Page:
Residents find fun and connection with on-campus groups
Friends often connect over common interests, and Seabrook resident Jo Grazide used her love of ukulele to form an on-campus group for fellow enthusiasts to enjoy the musical hobby together.
"The Community Resources team at Seabrook was instrumental (pun intended!) in advising and providing suggestions and resources specific to our needs," says Jo. The Ukulele Players currently has four members, and Jo hopes that as pandemic restrictions continue to ease, more residents will join the group.
For now, they are adhering to safety guidelines that limit the number of people that can be together in a room to nine.
Music is just the beginning
Members meet once a month in a classroom where they watch YouTube videos of recorded lessons and practice together. A new song of the month is introduced at each meeting, and members practice on their own between meetings.
"A degree of confidence is gained as we develop our rhythm and knowledge," says Jo. She says the group is a great way to connect with other residents and remain engaged, especially after a period of relative isolation during the pandemic. While a common interest in music and learning to play the ukulele may be what originally brought members together, Jo has seen that initial connection as just the beginning of what the group offers.
"I have found that there is a wealth of experience and knowledge aside from music, and a willingness to try new things among residents here at Seabrook," says Jo. "My emphasis is on the value of learning something new, and on the vehicle of music to strengthen the areas of intellect that may have been neglected."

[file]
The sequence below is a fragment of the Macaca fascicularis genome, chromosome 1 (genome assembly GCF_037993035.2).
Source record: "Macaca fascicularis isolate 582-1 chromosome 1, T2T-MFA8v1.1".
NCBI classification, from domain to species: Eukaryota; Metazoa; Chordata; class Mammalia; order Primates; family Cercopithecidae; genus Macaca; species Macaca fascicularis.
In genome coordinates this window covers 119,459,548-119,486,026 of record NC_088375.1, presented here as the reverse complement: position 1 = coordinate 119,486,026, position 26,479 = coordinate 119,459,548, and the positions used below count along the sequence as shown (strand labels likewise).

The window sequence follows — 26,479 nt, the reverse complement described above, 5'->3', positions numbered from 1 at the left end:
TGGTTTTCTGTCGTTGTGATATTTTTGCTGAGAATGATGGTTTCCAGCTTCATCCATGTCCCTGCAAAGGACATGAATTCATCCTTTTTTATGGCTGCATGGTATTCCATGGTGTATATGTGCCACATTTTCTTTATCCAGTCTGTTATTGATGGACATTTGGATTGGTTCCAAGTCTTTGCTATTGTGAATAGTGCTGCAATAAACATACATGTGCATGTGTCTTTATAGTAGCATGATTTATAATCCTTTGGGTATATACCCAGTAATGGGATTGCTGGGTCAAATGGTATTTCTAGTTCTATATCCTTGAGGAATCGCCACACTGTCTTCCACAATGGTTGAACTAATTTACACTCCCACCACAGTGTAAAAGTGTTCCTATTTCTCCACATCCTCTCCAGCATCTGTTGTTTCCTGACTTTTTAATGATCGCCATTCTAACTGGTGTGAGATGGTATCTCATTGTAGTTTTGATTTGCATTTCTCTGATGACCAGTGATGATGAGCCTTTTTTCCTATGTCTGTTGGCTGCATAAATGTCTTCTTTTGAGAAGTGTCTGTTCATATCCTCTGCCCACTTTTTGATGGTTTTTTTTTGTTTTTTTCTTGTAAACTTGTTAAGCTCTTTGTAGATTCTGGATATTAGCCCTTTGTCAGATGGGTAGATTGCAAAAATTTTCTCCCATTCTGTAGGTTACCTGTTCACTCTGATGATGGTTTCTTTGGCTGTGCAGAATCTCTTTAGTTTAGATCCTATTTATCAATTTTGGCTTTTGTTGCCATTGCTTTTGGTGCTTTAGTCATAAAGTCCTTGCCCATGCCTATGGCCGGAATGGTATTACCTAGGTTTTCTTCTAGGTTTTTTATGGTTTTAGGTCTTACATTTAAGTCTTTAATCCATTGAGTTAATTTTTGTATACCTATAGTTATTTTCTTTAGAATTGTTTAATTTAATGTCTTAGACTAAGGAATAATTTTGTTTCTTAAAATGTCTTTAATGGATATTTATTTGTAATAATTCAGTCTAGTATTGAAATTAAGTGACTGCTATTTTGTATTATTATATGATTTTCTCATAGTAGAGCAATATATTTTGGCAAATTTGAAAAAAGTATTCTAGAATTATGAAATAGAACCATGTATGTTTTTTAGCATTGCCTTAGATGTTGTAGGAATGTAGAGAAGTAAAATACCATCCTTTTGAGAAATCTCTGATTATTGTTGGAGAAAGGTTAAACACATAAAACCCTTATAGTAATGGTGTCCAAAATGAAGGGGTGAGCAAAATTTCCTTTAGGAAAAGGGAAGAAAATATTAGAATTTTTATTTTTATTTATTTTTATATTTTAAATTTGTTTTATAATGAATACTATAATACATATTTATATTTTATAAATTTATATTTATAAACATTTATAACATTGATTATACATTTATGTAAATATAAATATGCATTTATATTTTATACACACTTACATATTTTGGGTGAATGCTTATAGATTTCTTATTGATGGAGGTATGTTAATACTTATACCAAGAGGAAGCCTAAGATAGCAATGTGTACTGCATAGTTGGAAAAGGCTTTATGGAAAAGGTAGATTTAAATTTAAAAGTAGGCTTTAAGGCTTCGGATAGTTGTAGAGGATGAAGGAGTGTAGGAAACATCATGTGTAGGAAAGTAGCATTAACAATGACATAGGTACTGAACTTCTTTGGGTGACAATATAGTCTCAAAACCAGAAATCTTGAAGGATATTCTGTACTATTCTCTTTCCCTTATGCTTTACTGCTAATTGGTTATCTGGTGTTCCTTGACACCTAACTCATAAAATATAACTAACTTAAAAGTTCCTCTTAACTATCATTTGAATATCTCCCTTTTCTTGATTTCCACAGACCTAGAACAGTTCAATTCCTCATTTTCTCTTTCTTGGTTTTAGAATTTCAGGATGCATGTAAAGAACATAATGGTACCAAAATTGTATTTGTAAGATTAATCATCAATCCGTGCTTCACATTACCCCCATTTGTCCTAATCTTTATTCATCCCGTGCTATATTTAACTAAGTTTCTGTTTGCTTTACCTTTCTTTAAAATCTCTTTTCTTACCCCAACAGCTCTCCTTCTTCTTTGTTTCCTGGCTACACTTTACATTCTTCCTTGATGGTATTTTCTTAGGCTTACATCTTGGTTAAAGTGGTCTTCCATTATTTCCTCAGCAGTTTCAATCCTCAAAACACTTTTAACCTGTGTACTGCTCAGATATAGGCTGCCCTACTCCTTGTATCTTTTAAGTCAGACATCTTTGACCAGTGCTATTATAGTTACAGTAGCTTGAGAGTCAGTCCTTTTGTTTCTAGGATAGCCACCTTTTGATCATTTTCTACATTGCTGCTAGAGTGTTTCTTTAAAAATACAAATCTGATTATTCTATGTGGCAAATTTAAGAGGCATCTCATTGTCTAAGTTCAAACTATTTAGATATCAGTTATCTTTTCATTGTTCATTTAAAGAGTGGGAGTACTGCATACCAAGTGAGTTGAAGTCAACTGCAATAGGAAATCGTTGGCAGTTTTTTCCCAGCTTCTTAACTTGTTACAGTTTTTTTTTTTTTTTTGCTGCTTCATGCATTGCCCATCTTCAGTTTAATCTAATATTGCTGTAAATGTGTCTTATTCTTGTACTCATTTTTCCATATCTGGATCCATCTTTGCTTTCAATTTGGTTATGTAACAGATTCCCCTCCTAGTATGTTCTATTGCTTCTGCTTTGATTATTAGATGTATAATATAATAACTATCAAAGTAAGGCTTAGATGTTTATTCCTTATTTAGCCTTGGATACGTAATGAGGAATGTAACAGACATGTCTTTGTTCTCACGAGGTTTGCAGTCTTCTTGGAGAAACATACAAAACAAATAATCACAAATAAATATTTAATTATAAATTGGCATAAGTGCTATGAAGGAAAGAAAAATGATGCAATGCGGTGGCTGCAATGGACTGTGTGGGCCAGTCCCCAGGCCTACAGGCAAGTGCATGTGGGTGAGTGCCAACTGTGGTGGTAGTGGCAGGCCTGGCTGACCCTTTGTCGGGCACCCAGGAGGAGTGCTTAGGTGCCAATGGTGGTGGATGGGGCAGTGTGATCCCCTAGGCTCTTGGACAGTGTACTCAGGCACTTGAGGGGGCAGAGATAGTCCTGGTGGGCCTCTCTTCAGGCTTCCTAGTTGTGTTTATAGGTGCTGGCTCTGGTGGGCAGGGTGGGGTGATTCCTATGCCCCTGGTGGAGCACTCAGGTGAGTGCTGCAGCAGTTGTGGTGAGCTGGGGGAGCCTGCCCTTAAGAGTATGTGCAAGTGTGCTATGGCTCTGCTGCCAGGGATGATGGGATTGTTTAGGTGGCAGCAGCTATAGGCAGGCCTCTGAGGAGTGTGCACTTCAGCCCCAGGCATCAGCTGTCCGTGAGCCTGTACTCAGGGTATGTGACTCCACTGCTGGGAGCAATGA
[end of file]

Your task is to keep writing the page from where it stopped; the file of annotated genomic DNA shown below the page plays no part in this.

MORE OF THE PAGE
Jo loves the feelings of accomplishment and joy that come from small victories in the group, such as when someone who has never played the ukulele before learns to play a new song within minutes.
Members celebrate each other's successes and look forward to continued growth in both their musical skills and friendships with each other.
Groups offer "anchor of support" at Seabrook
After attending a number of events at Seabrook and seeing the vibrant lifestyle offered by the community, Jo moved there a little over a year ago. Her participation in campus activities such as the ukulele group has provided her with what she calls "an anchor and source of support."
"At the end of each day at Seabrook, I realize that I have learned something new, met someone interesting, spent time on physical exercise, or had a great meal," says Jo. "I couldn't be in a better place, and the Ukulele Players are a big part of that."
There are more than 100 resident-run clubs on campus, so there's a little something for everyone. In addition to the Ukulele Players, other groups include book club, bingo, New York City Club, Torah Study class, Men's Veterans Group, Bridge Club, and Jazz Appreciation Society.
To learn more about Seabrook's active retirement lifestyle, request more information today.